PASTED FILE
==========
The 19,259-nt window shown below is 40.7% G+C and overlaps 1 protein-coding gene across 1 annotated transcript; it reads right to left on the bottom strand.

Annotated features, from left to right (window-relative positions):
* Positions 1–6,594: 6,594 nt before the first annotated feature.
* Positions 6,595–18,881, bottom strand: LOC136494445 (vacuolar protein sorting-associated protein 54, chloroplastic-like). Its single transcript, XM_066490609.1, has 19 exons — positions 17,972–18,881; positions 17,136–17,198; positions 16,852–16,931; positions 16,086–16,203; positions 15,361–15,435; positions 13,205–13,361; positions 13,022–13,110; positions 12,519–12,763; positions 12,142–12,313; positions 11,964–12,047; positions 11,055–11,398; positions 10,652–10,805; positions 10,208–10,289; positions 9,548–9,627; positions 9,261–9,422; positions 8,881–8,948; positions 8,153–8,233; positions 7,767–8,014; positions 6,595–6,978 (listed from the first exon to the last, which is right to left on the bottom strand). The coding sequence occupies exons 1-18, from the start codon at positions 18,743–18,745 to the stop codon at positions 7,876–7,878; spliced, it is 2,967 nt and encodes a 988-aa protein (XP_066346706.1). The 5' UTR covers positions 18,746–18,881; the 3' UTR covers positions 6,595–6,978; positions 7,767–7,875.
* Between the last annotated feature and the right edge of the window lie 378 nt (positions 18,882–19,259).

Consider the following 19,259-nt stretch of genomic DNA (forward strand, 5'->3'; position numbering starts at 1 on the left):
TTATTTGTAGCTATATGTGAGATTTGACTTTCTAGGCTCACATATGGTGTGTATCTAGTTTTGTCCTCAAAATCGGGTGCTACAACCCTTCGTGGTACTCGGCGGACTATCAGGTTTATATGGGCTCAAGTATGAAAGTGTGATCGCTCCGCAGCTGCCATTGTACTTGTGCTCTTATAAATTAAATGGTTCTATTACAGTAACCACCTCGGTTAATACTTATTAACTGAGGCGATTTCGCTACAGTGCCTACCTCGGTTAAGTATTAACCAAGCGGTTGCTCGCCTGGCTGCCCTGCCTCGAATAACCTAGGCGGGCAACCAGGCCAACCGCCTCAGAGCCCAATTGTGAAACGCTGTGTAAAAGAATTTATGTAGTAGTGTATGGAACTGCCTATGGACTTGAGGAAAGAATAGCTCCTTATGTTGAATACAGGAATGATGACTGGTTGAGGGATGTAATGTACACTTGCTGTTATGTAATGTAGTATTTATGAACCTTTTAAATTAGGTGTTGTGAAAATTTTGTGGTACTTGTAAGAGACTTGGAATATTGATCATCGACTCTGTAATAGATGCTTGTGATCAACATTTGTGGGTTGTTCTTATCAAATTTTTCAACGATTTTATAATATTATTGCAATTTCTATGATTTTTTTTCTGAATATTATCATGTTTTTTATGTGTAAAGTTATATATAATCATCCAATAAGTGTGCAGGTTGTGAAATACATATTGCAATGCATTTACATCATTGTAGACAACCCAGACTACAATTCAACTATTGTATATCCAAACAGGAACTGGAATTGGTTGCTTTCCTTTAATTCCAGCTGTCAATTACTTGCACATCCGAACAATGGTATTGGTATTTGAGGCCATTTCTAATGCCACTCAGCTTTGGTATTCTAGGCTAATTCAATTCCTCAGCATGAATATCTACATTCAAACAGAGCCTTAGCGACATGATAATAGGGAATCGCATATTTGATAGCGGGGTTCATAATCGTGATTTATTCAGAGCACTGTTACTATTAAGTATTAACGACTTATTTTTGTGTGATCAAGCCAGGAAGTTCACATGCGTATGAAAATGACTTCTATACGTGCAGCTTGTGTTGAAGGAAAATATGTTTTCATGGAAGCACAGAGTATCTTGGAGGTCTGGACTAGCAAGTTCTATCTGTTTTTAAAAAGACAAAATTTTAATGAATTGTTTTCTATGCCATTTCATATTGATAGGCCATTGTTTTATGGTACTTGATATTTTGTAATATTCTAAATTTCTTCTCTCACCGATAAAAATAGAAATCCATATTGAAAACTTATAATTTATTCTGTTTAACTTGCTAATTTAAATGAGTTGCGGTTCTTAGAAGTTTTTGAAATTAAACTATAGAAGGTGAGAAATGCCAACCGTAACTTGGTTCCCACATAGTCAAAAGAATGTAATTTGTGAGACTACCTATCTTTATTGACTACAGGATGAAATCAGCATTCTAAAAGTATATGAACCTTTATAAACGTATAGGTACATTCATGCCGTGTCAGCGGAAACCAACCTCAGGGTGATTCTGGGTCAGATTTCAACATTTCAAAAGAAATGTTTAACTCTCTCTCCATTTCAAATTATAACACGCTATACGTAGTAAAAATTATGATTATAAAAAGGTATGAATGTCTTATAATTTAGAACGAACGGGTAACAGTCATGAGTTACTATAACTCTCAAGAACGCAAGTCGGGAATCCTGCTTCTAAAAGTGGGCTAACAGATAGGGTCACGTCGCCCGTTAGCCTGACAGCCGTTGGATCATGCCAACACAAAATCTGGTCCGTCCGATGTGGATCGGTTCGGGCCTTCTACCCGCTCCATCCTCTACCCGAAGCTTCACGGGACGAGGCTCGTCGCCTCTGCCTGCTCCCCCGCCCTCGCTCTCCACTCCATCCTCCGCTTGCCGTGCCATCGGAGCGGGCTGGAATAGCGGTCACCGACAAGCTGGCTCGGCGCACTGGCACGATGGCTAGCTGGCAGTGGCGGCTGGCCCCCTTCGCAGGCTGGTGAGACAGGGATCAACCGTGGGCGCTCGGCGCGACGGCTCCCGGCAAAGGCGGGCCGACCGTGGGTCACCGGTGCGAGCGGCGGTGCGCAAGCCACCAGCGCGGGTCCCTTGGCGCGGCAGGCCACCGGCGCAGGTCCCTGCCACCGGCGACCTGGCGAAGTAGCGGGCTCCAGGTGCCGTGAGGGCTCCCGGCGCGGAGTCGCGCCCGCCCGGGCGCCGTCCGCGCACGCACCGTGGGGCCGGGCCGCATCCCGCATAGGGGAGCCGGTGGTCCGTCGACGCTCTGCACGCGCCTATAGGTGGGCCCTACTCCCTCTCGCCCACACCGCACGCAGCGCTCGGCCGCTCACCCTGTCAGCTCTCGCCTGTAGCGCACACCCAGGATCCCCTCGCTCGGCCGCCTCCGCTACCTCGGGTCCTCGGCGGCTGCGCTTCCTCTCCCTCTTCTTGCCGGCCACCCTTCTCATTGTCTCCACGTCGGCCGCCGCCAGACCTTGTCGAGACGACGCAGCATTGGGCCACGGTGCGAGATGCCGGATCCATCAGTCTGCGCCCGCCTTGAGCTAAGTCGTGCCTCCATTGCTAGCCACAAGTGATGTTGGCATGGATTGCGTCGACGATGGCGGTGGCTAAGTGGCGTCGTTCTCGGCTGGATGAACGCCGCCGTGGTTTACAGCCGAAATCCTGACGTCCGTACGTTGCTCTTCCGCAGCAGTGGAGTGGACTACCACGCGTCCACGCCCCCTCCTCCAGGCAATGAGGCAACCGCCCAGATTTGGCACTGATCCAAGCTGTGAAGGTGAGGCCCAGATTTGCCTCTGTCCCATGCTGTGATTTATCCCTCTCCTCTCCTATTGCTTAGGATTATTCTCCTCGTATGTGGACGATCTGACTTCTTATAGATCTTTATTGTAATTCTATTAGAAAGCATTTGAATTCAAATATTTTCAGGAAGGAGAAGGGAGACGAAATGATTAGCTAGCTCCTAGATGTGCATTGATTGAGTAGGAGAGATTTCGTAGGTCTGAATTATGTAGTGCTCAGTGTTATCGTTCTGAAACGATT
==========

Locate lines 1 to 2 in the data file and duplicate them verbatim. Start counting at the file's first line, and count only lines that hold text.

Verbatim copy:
The 19,259-nt window shown below is 40.7% G+C and overlaps 1 protein-coding gene across 1 annotated transcript; it reads right to left on the bottom strand.

Annotated features, from left to right (window-relative positions):